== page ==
To address cinfeoz and John Borcher:

    1. Cinefoz – to argue that the period pre-1929 crash is irrelevant is dangerous. Both that time and today included periods of massive credit inflation brought upon by the massive printing of paper money. In the 1920’s, this excessive money supply growth resulted from the buildup in WWI, in which the European powers disregarded the gold standard and borrowed massive amounts of money from the U.S. This ultimately led to a massive credit bubble. We all know how that ended.

    Today, the gold standard has long been dead. Its equivalent died with the end of the Bretton Woods accords in 1973, when President Nixon officially removed the dollar peg to gold. Since that time, the world has experienced unprecedented credit and asset inflation which has resulted in an alarming number of systemic banking failures in developing nations. It may now be our turn.

    Bubbles – regardless of when they occur – are caused by same thing: mass euphoria and the ignorance of believing that “things are different this time”. Yes, the stock markets have not experienced the massive rise prior to previous crashes, but the non-exchange traded financial markets have. The U.S. housing bubble was unprecedented, as is its crash. The U.S. government and consumer debt bubble is likewise unprecedented as is the derivative bubble. Believe me, there’s a ton of excess out there. And excess begets corrections – even crashes.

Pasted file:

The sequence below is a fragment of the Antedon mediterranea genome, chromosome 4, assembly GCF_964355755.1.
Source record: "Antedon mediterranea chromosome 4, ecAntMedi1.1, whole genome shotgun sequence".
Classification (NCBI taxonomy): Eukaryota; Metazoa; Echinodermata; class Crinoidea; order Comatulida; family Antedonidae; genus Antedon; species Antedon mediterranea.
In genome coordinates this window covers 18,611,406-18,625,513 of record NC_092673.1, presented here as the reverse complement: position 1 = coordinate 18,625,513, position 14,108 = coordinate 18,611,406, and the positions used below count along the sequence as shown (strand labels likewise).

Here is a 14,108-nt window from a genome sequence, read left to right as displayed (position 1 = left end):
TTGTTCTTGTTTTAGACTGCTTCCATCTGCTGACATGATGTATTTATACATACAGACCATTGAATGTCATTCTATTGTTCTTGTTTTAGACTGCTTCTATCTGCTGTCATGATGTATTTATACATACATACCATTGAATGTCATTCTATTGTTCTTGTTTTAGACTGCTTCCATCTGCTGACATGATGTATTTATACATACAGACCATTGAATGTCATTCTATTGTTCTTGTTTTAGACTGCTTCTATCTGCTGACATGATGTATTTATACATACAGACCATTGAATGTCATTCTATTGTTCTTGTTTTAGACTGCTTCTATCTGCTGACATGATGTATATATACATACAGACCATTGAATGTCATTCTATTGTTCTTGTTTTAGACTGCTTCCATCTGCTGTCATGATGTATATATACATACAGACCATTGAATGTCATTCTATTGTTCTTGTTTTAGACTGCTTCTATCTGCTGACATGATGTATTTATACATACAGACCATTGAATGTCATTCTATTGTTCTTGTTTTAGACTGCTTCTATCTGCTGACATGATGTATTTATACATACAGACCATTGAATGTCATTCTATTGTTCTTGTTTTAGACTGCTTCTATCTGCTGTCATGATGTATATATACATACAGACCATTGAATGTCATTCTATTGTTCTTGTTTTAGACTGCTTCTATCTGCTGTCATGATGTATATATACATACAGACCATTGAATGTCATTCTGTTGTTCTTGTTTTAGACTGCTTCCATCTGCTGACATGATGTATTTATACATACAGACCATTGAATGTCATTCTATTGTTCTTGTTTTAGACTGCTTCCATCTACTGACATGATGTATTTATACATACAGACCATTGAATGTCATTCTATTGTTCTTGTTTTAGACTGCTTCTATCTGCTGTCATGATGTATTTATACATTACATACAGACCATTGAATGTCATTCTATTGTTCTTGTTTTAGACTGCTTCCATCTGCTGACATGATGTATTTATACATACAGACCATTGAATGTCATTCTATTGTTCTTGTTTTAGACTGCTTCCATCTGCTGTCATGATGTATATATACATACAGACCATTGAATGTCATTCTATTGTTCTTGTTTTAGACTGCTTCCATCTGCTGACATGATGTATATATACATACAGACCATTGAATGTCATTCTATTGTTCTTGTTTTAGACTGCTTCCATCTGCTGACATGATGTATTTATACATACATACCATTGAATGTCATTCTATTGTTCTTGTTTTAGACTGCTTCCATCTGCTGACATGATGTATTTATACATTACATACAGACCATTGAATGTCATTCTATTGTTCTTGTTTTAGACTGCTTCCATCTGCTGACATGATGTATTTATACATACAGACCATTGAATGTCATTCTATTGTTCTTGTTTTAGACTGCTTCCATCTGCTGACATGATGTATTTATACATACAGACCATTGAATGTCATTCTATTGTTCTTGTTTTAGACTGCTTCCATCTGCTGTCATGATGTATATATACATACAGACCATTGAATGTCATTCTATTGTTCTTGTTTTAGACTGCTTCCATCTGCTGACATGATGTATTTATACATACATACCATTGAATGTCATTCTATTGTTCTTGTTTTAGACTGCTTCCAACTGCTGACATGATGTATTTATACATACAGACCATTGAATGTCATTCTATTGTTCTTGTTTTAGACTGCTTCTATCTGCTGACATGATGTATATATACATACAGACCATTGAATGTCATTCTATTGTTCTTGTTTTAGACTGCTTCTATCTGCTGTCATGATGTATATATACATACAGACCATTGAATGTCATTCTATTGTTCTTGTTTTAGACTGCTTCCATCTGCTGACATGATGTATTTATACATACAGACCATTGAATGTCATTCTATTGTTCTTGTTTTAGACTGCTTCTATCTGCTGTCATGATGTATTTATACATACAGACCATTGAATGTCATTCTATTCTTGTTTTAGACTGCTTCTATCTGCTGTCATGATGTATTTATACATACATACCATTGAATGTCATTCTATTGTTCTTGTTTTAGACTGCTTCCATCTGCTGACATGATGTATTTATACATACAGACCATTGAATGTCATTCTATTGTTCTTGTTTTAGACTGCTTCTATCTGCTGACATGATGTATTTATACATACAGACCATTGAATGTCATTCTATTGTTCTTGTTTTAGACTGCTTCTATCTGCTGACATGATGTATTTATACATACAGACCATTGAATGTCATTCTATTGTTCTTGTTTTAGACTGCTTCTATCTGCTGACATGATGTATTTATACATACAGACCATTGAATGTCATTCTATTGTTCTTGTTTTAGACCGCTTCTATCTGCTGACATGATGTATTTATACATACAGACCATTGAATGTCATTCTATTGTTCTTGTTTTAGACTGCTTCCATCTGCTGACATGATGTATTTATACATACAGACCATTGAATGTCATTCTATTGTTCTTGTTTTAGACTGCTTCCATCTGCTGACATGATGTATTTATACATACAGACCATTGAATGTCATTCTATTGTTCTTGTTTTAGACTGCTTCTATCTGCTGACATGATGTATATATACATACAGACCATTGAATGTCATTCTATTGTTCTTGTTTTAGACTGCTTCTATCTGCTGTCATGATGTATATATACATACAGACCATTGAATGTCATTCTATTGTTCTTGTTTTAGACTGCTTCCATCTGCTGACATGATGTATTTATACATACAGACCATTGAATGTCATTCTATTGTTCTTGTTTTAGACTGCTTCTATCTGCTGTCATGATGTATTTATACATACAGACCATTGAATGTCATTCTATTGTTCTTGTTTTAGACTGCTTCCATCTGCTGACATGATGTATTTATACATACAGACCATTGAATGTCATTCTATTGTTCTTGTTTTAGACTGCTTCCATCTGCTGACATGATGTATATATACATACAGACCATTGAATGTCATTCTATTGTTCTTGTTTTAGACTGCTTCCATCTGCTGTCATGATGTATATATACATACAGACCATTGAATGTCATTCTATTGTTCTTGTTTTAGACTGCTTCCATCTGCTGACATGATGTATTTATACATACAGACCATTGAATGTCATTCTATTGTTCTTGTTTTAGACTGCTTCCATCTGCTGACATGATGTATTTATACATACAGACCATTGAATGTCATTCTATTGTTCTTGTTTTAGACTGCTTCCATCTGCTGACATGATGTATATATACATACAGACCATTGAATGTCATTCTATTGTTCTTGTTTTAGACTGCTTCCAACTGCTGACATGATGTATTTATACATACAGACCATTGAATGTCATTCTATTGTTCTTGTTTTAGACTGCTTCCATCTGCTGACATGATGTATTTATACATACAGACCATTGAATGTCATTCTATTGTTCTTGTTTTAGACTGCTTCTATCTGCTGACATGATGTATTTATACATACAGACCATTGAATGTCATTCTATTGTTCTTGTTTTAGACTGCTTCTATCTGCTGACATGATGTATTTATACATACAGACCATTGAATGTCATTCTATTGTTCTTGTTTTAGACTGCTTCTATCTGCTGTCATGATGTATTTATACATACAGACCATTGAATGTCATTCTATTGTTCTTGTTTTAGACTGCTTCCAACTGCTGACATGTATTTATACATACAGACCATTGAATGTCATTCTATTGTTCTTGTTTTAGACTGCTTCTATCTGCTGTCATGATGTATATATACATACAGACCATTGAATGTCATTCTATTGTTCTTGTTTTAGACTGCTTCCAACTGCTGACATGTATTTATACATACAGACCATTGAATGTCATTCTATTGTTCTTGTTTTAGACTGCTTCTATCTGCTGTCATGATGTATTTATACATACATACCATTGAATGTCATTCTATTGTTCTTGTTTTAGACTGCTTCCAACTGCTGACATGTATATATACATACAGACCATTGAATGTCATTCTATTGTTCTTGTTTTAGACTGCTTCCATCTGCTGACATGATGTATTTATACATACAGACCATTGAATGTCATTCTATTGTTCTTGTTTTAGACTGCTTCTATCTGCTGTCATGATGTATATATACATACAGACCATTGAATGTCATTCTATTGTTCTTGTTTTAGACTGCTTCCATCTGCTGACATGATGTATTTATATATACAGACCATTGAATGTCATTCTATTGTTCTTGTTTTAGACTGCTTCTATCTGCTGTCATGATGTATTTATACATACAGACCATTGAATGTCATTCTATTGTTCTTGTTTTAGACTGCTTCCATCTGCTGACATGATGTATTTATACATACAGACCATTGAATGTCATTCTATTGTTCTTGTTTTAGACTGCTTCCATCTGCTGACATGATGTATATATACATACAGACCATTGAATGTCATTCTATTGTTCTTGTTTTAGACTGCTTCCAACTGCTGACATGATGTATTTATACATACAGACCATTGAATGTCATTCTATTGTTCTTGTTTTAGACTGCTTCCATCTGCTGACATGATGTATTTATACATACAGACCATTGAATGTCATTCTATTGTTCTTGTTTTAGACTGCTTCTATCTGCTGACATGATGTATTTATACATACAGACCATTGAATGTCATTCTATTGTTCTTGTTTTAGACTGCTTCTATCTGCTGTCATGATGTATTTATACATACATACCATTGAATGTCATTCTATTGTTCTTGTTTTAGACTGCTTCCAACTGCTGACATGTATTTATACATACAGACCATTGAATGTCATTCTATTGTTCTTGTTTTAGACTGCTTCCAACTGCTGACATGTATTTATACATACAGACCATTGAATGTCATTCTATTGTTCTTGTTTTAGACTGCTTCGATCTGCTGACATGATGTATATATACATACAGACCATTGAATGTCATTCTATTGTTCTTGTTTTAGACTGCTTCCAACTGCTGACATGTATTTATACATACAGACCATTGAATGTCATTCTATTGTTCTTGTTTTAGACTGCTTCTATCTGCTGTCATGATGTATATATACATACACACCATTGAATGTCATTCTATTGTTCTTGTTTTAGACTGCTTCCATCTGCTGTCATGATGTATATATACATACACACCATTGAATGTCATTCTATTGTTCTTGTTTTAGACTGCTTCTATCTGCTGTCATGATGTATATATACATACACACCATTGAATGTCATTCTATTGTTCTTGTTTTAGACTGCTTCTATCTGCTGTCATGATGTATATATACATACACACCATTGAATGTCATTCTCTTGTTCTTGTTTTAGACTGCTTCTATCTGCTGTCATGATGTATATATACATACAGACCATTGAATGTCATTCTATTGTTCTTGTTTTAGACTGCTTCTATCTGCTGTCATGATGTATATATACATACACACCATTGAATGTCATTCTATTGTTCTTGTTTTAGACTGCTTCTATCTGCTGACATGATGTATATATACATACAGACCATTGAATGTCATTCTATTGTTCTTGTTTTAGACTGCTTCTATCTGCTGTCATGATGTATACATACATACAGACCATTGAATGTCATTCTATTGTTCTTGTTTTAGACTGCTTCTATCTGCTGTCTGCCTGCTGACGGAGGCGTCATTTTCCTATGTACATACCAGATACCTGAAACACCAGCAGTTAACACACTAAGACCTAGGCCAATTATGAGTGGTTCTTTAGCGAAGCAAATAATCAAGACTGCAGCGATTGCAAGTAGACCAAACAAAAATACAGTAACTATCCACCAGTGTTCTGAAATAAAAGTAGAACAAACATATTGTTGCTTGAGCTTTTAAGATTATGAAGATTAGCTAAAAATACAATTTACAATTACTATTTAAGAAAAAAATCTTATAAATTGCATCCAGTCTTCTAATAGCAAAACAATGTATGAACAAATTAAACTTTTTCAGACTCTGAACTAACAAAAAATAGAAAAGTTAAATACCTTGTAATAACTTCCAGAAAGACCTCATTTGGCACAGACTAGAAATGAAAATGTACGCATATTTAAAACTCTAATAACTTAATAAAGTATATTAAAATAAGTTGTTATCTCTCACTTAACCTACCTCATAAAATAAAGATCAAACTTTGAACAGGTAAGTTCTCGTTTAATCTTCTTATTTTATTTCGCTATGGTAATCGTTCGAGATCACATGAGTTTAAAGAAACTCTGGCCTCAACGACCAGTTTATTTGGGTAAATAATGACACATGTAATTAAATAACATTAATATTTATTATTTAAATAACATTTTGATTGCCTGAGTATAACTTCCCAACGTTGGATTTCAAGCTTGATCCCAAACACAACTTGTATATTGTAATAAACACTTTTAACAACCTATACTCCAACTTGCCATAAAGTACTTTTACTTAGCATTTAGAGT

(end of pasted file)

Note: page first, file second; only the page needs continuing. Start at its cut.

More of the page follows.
2. John, if we get a crash tomorrow, I don’t think that’s a gift for anyone trying to get long. Yes, stocks will be much lower-priced, but that doesn’t mean the market will suddenly turn around and head back up.

    Are we disconnected from reality? Of course we are! This is the market; it’s always disconnected from reality. Markets are neither rational nor efficient. They are moved by human emotional which, itself, is neither rational nor efficient.